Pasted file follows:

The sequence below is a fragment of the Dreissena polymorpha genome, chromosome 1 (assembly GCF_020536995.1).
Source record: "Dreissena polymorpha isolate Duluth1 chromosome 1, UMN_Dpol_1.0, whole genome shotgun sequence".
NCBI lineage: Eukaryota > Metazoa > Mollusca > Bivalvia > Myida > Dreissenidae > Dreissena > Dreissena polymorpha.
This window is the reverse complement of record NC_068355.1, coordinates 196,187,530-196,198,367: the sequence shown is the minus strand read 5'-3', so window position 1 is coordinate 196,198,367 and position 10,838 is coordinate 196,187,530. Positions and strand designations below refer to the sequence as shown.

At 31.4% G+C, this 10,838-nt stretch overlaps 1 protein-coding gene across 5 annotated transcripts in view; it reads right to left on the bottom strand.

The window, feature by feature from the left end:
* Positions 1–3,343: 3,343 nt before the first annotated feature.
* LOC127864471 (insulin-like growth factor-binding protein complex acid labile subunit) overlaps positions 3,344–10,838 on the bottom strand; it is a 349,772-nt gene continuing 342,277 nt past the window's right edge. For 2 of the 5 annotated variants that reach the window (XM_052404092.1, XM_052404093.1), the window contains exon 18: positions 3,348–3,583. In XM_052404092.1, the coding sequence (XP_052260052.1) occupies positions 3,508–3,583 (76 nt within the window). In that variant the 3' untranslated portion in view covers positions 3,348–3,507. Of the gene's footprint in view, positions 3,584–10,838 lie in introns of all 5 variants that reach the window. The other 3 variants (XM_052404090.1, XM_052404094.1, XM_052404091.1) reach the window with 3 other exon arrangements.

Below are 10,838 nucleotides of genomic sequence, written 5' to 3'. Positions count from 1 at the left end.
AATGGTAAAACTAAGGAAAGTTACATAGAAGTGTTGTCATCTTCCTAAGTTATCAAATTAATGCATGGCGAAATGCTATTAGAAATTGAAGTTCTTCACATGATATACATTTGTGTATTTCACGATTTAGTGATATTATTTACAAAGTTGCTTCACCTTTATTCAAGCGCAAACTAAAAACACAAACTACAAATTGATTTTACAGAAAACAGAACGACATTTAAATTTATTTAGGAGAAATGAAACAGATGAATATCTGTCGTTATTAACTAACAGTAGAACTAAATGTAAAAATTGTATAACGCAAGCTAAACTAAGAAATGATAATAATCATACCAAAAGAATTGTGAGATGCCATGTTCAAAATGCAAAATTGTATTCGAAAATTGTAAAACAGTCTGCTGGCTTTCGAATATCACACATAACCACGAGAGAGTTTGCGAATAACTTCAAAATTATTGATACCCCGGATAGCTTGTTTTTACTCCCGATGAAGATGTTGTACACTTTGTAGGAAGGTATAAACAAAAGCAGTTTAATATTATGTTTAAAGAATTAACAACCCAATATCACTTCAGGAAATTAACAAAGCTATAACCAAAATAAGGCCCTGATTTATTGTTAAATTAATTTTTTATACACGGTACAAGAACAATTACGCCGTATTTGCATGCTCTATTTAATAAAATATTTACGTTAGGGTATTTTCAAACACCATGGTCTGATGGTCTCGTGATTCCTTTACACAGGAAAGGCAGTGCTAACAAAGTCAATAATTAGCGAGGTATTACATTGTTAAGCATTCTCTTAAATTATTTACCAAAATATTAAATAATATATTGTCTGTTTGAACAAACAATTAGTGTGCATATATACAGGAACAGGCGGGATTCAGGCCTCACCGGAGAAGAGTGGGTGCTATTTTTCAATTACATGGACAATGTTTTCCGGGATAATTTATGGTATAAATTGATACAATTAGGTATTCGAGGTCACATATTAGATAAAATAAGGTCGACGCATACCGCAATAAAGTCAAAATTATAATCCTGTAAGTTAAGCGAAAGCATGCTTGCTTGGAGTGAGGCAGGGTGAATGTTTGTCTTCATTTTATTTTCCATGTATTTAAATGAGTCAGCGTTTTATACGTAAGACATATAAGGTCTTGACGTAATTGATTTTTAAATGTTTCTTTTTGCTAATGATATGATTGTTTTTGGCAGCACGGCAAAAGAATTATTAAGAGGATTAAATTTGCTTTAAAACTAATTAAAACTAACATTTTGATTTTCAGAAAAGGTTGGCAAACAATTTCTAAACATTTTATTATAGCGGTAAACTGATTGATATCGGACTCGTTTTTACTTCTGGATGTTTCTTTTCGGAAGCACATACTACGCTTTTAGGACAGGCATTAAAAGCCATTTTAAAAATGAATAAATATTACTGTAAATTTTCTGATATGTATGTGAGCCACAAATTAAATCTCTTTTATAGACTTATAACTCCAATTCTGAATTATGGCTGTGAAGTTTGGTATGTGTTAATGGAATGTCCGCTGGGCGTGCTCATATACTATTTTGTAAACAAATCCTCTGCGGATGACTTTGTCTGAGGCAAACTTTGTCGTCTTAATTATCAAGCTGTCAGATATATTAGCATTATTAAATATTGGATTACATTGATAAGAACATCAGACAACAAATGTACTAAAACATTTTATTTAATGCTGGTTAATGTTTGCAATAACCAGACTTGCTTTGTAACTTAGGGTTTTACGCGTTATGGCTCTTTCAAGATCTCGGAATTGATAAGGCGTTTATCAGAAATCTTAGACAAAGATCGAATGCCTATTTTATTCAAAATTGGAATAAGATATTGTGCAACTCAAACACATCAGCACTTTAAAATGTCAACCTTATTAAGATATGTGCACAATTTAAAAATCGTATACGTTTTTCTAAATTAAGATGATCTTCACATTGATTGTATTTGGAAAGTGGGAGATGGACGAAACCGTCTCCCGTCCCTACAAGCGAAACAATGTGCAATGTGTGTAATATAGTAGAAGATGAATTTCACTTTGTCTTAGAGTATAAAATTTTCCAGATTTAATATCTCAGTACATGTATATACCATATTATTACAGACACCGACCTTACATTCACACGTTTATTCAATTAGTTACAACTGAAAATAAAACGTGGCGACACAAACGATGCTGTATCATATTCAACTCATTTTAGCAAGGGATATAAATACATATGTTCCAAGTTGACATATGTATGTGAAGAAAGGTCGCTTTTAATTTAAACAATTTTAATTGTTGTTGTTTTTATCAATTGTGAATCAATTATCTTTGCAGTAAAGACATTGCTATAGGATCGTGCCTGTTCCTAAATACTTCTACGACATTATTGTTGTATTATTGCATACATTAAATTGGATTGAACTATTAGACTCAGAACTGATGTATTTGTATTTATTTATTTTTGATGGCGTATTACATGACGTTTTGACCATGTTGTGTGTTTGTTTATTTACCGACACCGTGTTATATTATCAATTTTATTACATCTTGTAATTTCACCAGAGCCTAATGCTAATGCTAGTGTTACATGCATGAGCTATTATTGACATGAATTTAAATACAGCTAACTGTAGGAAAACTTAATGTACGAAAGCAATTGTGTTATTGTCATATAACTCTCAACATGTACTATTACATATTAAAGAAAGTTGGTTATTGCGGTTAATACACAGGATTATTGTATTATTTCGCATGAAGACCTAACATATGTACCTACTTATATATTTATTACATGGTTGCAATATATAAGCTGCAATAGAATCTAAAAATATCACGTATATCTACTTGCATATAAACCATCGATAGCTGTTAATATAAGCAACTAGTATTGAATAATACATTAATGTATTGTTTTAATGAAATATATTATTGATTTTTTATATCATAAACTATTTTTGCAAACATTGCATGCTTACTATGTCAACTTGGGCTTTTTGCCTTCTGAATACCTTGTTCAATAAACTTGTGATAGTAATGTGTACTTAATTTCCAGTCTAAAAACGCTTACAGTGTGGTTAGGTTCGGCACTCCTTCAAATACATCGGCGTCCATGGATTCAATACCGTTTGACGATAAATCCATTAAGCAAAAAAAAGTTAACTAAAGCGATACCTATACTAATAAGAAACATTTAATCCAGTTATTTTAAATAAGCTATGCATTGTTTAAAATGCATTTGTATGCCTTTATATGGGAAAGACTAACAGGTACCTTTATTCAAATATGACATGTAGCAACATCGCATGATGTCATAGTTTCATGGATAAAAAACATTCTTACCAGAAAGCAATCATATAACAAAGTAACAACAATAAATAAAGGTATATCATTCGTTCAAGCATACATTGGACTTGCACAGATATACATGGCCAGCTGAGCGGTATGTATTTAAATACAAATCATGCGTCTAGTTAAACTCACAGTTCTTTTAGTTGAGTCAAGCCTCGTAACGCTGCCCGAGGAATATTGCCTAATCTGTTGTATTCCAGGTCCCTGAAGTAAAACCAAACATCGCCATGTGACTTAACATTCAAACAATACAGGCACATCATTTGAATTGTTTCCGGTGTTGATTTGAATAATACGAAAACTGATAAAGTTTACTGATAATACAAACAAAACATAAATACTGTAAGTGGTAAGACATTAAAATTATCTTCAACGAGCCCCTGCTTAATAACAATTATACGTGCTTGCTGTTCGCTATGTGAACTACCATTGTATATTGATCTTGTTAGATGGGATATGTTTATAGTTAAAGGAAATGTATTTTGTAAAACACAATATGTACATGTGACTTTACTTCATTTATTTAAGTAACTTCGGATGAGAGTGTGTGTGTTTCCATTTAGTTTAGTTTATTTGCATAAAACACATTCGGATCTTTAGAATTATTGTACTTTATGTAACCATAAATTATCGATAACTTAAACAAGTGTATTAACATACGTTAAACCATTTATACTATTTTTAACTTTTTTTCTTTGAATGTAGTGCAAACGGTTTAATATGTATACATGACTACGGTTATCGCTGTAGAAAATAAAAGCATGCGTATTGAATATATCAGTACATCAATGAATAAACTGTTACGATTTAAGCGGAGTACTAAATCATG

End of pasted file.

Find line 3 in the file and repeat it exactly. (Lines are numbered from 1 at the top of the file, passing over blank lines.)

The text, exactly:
NCBI lineage: Eukaryota > Metazoa > Mollusca > Bivalvia > Myida > Dreissenidae > Dreissena > Dreissena polymorpha.